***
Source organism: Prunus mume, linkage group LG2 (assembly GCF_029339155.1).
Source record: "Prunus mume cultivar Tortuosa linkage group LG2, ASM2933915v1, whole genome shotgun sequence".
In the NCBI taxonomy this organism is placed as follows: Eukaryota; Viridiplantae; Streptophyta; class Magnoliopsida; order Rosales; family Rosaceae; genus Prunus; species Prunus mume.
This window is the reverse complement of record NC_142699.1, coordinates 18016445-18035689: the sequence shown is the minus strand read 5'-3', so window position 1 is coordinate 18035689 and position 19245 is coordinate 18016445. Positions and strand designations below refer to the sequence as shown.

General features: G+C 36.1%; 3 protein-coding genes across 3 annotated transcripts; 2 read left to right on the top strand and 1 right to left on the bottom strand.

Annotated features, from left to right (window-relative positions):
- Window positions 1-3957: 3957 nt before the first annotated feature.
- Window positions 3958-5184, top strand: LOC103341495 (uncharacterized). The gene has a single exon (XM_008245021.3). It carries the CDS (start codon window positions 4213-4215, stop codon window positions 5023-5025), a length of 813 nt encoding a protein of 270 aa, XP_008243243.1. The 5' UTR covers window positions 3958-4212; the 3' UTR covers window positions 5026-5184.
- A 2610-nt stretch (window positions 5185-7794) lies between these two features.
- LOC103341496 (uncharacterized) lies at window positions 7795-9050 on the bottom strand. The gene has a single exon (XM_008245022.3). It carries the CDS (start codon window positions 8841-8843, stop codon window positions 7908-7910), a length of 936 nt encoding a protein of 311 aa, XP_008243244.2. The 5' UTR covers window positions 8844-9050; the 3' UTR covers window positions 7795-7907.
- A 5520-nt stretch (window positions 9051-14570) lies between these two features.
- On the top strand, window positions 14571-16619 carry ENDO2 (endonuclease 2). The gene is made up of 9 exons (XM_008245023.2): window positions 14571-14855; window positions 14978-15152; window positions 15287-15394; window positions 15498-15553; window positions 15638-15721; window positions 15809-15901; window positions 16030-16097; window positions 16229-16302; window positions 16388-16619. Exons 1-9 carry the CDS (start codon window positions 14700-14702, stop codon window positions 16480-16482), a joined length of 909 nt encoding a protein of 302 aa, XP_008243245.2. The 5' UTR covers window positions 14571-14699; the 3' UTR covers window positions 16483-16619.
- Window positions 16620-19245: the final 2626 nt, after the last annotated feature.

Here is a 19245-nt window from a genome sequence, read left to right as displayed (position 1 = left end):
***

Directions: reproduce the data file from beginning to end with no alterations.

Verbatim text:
Source organism: Prunus mume, linkage group LG2 (assembly GCF_029339155.1).
Source record: "Prunus mume cultivar Tortuosa linkage group LG2, ASM2933915v1, whole genome shotgun sequence".
In the NCBI taxonomy this organism is placed as follows: Eukaryota; Viridiplantae; Streptophyta; class Magnoliopsida; order Rosales; family Rosaceae; genus Prunus; species Prunus mume.
This window is the reverse complement of record NC_142699.1, coordinates 18016445-18035689: the sequence shown is the minus strand read 5'-3', so window position 1 is coordinate 18035689 and position 19245 is coordinate 18016445. Positions and strand designations below refer to the sequence as shown.

General features: G+C 36.1%; 3 protein-coding genes across 3 annotated transcripts; 2 read left to right on the top strand and 1 right to left on the bottom strand.

Annotated features, from left to right (window-relative positions):
- Window positions 1-3957: 3957 nt before the first annotated feature.
- Window positions 3958-5184, top strand: LOC103341495 (uncharacterized). The gene has a single exon (XM_008245021.3). It carries the CDS (start codon window positions 4213-4215, stop codon window positions 5023-5025), a length of 813 nt encoding a protein of 270 aa, XP_008243243.1. The 5' UTR covers window positions 3958-4212; the 3' UTR covers window positions 5026-5184.
- A 2610-nt stretch (window positions 5185-7794) lies between these two features.
- LOC103341496 (uncharacterized) lies at window positions 7795-9050 on the bottom strand. The gene has a single exon (XM_008245022.3). It carries the CDS (start codon window positions 8841-8843, stop codon window positions 7908-7910), a length of 936 nt encoding a protein of 311 aa, XP_008243244.2. The 5' UTR covers window positions 8844-9050; the 3' UTR covers window positions 7795-7907.
- A 5520-nt stretch (window positions 9051-14570) lies between these two features.
- On the top strand, window positions 14571-16619 carry ENDO2 (endonuclease 2). The gene is made up of 9 exons (XM_008245023.2): window positions 14571-14855; window positions 14978-15152; window positions 15287-15394; window positions 15498-15553; window positions 15638-15721; window positions 15809-15901; window positions 16030-16097; window positions 16229-16302; window positions 16388-16619. Exons 1-9 carry the CDS (start codon window positions 14700-14702, stop codon window positions 16480-16482), a joined length of 909 nt encoding a protein of 302 aa, XP_008243245.2. The 5' UTR covers window positions 14571-14699; the 3' UTR covers window positions 16483-16619.
- Window positions 16620-19245: the final 2626 nt, after the last annotated feature.

Here is a 19245-nt window from a genome sequence, read left to right as displayed (position 1 = left end):